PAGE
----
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Re: Is there considerable phase locking up to 6 kHz?
On Thursday, March 18, 2004 3:40 AM, Richard F. Lyon wrote:
> Martin, thanks for your comments. I will be more than happy to adopt
> your suggestion and give up the old idea of "place pitch" as
> unsupportable by any evidence.
> However, I'm not sure I like your division of timing pathways.
> The first one (a), with "phase locking of resolved harmonics" seems
> to be rather narrowly construed. Sound does not in general
> consistent of discrete sinusoids, since it is not in general
> periodic, so the mechanisms must be much more general. Even for
> periodic sounds, partials are in general only partly "resolved". The
> phase locking in the auditory nerve will follow the time structure of
> arbitrary waveforms at the different points along the cochlea.
> Conceptualizing in terms of sinusoids does more harm then good, in my
Yes, Dick, what the cochlea and then various nuclei in the auditory pathways
do is much more than delivering clean phase coupling to clean sinusoid
components. We see various techniques of band filtering and the final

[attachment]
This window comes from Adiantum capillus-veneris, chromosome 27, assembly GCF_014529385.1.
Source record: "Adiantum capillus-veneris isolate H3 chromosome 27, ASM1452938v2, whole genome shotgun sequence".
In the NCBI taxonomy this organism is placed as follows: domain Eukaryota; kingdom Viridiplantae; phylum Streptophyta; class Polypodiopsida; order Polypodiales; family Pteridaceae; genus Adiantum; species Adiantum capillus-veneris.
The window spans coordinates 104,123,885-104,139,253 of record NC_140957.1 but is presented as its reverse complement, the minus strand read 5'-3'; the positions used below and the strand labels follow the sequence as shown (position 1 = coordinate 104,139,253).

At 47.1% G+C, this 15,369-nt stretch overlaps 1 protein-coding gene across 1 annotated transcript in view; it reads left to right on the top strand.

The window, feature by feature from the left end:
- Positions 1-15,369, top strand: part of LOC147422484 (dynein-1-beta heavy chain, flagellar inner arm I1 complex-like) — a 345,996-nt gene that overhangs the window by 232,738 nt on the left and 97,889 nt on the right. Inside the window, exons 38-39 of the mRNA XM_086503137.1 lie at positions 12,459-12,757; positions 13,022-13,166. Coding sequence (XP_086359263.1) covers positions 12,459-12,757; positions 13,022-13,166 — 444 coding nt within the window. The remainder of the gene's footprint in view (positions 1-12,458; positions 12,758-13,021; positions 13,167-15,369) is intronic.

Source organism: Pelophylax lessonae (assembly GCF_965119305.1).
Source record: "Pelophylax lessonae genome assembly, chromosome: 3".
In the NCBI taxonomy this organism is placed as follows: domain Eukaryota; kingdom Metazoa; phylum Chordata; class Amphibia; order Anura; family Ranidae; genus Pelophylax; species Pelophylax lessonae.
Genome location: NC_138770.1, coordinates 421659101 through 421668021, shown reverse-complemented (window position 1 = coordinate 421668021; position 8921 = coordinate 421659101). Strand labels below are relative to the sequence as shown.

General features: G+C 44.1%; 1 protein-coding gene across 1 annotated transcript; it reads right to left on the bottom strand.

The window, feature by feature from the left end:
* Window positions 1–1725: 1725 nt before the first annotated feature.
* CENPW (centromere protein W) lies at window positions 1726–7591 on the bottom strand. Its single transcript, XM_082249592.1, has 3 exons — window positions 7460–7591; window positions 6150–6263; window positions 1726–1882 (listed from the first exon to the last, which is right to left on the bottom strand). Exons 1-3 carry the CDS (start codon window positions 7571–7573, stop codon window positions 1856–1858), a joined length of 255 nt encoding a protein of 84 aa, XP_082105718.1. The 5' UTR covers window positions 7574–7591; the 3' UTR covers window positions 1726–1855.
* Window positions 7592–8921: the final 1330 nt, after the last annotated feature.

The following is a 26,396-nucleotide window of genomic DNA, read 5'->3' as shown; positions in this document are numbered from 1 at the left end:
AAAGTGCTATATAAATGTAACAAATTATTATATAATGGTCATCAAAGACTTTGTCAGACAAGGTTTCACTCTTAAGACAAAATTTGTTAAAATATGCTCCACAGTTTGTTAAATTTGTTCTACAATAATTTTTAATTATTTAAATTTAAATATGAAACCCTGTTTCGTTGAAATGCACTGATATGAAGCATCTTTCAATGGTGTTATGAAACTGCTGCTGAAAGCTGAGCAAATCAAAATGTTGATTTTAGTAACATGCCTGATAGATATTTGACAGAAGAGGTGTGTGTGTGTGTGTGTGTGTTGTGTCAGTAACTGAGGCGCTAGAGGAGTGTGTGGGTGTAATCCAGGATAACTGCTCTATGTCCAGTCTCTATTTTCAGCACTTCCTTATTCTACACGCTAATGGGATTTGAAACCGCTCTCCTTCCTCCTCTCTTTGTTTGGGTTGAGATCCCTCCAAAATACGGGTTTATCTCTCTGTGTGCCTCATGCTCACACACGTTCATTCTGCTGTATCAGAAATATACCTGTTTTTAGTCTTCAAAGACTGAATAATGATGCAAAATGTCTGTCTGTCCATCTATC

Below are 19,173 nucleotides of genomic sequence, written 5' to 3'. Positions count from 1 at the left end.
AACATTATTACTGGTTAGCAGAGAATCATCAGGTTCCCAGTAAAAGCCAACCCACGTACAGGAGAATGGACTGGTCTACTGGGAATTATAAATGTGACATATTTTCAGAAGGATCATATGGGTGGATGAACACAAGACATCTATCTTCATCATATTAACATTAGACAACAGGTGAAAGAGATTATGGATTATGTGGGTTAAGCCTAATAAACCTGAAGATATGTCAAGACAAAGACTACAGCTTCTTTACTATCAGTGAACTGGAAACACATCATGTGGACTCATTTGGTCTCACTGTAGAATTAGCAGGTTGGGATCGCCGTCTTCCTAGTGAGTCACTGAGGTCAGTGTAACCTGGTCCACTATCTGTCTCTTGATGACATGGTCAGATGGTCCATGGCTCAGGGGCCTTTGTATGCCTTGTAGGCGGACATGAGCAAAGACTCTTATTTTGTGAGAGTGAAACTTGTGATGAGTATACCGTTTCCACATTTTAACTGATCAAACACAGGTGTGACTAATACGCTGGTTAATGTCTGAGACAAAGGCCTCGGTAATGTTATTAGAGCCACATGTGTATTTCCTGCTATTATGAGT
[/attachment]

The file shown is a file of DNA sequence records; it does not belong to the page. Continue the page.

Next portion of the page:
results are probabilistic. But, as FFR studies showed (frequency following
responses recorded on the human scalp originating in the upper brain stem),
the neural population responses reflect a remarkably clean periodicity
coding upon complex periodic stimuli.
> The second pathway (b) seems funny, too. Why would information be
> encoded "for the purpose of sound localization" and then used for a
> different purpose?
Because many, if not most, neurons in the cochlear nuclei and in the nuclei
of inferior colliculus are multiplexing units. Monaural delay coding in the
cochlear nuclei and binaural delay coding in nuclei of the superior olivary
complex does not occur in units that are exclusively engaged in sound
localization. Therefore, not only the results of delay analysis are
delivered upstream, but also the raw delay periods. The period detectors in
the midbrain then (periodicity tuned neurons) respond to these delays,
simply because they present period information.
The environments that our hearing has adapted to did not present stimuli
where proper and secondary pitch pathways can come up with conflicting
results. So there was no evolutionary advantage of fully separating the
mechanisms for sound localization and pitch extraction.
Neuroscience of Music
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